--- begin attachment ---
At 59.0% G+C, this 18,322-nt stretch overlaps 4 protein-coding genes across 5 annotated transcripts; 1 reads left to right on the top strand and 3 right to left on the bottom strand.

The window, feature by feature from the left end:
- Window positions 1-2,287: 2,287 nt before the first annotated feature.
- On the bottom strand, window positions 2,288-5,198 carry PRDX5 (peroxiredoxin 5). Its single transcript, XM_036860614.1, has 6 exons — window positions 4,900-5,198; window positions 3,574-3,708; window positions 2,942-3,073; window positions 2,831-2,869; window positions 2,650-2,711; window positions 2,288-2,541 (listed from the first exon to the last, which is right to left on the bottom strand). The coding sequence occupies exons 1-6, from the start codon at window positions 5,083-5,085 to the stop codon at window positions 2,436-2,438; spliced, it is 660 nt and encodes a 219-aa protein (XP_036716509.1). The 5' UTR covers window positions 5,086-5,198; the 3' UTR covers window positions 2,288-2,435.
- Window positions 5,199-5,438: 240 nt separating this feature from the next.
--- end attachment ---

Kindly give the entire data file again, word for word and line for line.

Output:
At 59.0% G+C, this 18,322-nt stretch overlaps 4 protein-coding genes across 5 annotated transcripts; 1 reads left to right on the top strand and 3 right to left on the bottom strand.

The window, feature by feature from the left end:
- Window positions 1-2,287: 2,287 nt before the first annotated feature.
- On the bottom strand, window positions 2,288-5,198 carry PRDX5 (peroxiredoxin 5). Its single transcript, XM_036860614.1, has 6 exons — window positions 4,900-5,198; window positions 3,574-3,708; window positions 2,942-3,073; window positions 2,831-2,869; window positions 2,650-2,711; window positions 2,288-2,541 (listed from the first exon to the last, which is right to left on the bottom strand). The coding sequence occupies exons 1-6, from the start codon at window positions 5,083-5,085 to the stop codon at window positions 2,436-2,438; spliced, it is 660 nt and encodes a 219-aa protein (XP_036716509.1). The 5' UTR covers window positions 5,086-5,198; the 3' UTR covers window positions 2,288-2,435.
- Window positions 5,199-5,438: 240 nt separating this feature from the next.